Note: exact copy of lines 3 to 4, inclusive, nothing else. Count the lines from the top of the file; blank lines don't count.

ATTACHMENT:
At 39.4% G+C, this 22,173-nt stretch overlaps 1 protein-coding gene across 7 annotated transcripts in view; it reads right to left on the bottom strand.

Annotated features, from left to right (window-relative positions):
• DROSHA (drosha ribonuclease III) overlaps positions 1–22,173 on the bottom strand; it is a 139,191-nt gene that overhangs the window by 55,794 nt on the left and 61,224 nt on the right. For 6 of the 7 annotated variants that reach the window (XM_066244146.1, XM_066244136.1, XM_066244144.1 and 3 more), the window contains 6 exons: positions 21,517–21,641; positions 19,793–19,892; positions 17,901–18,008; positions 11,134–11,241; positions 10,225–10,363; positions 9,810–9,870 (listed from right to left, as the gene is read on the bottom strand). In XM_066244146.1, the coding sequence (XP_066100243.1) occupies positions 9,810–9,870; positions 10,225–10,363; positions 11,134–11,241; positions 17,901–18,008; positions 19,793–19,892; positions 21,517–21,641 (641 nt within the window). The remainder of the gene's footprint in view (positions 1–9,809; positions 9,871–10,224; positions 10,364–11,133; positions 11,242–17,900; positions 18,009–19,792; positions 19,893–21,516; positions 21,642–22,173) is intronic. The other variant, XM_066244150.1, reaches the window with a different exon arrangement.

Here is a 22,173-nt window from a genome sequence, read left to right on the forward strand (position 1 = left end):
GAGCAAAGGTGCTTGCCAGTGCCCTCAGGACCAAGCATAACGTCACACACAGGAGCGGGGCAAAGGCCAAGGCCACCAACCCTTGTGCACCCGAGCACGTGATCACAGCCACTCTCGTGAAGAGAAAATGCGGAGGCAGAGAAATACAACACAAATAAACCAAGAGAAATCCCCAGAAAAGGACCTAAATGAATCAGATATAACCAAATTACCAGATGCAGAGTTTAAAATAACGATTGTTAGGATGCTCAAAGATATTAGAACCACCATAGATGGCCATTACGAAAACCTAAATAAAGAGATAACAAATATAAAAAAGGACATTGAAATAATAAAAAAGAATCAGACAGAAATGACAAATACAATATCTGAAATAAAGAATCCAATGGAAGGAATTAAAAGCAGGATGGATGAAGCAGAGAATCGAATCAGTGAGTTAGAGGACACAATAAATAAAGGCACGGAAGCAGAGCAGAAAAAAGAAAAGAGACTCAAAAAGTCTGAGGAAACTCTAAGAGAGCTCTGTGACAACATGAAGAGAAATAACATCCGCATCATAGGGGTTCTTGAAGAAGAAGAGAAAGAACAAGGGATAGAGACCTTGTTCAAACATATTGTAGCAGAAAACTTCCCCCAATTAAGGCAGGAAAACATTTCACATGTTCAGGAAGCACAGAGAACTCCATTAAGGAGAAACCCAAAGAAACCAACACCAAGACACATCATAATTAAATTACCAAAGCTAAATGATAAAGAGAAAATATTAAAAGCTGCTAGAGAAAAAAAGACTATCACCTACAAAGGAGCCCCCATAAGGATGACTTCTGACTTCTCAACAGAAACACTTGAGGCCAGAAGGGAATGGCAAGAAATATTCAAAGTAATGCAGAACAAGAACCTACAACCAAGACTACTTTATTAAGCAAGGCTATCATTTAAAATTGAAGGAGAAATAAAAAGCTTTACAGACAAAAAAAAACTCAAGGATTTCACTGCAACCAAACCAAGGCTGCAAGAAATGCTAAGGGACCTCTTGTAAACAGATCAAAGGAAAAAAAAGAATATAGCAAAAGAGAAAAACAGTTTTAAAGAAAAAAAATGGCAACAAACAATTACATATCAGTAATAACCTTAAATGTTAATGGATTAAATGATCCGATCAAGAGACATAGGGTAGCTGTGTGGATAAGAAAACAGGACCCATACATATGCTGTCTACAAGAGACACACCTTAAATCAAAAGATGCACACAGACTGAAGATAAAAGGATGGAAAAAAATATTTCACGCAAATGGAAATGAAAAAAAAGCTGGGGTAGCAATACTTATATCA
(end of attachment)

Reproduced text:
• DROSHA (drosha ribonuclease III) overlaps positions 1–22,173 on the bottom strand; it is a 139,191-nt gene that overhangs the window by 55,794 nt on the left and 61,224 nt on the right. For 6 of the 7 annotated variants that reach the window (XM_066244146.1, XM_066244136.1, XM_066244144.1 and 3 more), the window contains 6 exons: positions 21,517–21,641; positions 19,793–19,892; positions 17,901–18,008; positions 11,134–11,241; positions 10,225–10,363; positions 9,810–9,870 (listed from right to left, as the gene is read on the bottom strand). In XM_066244146.1, the coding sequence (XP_066100243.1) occupies positions 9,810–9,870; positions 10,225–10,363; positions 11,134–11,241; positions 17,901–18,008; positions 19,793–19,892; positions 21,517–21,641 (641 nt within the window). The remainder of the gene's footprint in view (positions 1–9,809; positions 9,871–10,224; positions 10,364–11,133; positions 11,242–17,900; positions 18,009–19,792; positions 19,893–21,516; positions 21,642–22,173) is intronic. The other variant, XM_066244150.1, reaches the window with a different exon arrangement.

Here is a 22,173-nt window from a genome sequence, read left to right on the forward strand (position 1 = left end):